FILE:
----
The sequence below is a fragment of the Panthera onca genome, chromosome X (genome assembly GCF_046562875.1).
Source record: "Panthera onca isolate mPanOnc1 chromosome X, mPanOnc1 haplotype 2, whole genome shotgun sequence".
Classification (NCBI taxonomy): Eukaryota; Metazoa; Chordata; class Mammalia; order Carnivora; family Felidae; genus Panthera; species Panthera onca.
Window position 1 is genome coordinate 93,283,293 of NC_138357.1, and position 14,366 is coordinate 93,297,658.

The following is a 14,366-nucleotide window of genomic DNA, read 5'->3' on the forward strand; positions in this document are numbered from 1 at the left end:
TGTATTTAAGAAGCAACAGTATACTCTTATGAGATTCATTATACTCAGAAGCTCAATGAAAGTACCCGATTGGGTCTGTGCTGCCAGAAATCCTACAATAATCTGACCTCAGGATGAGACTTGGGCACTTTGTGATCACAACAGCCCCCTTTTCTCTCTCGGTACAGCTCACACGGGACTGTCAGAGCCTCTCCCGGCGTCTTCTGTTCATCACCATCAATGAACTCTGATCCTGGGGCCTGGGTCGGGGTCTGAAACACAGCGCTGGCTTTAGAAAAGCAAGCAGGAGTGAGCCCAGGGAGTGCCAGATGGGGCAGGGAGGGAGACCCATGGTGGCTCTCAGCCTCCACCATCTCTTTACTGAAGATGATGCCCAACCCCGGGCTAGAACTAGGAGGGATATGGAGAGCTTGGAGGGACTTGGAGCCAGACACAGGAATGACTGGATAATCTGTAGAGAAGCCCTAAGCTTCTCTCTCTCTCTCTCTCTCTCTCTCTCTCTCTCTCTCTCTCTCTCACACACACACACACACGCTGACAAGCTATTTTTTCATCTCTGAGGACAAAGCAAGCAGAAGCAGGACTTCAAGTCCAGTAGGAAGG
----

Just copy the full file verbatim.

The sequence below is a fragment of the Panthera onca genome, chromosome X (genome assembly GCF_046562875.1).
Source record: "Panthera onca isolate mPanOnc1 chromosome X, mPanOnc1 haplotype 2, whole genome shotgun sequence".
Classification (NCBI taxonomy): Eukaryota; Metazoa; Chordata; class Mammalia; order Carnivora; family Felidae; genus Panthera; species Panthera onca.
Window position 1 is genome coordinate 93,283,293 of NC_138357.1, and position 14,366 is coordinate 93,297,658.

The following is a 14,366-nucleotide window of genomic DNA, read 5'->3' on the forward strand; positions in this document are numbered from 1 at the left end:
TGTATTTAAGAAGCAACAGTATACTCTTATGAGATTCATTATACTCAGAAGCTCAATGAAAGTACCCGATTGGGTCTGTGCTGCCAGAAATCCTACAATAATCTGACCTCAGGATGAGACTTGGGCACTTTGTGATCACAACAGCCCCCTTTTCTCTCTCGGTACAGCTCACACGGGACTGTCAGAGCCTCTCCCGGCGTCTTCTGTTCATCACCATCAATGAACTCTGATCCTGGGGCCTGGGTCGGGGTCTGAAACACAGCGCTGGCTTTAGAAAAGCAAGCAGGAGTGAGCCCAGGGAGTGCCAGATGGGGCAGGGAGGGAGACCCATGGTGGCTCTCAGCCTCCACCATCTCTTTACTGAAGATGATGCCCAACCCCGGGCTAGAACTAGGAGGGATATGGAGAGCTTGGAGGGACTTGGAGCCAGACACAGGAATGACTGGATAATCTGTAGAGAAGCCCTAAGCTTCTCTCTCTCTCTCTCTCTCTCTCTCTCTCTCTCTCTCTCTCTCTCACACACACACACACACGCTGACAAGCTATTTTTTCATCTCTGAGGACAAAGCAAGCAGAAGCAGGACTTCAAGTCCAGTAGGAAGG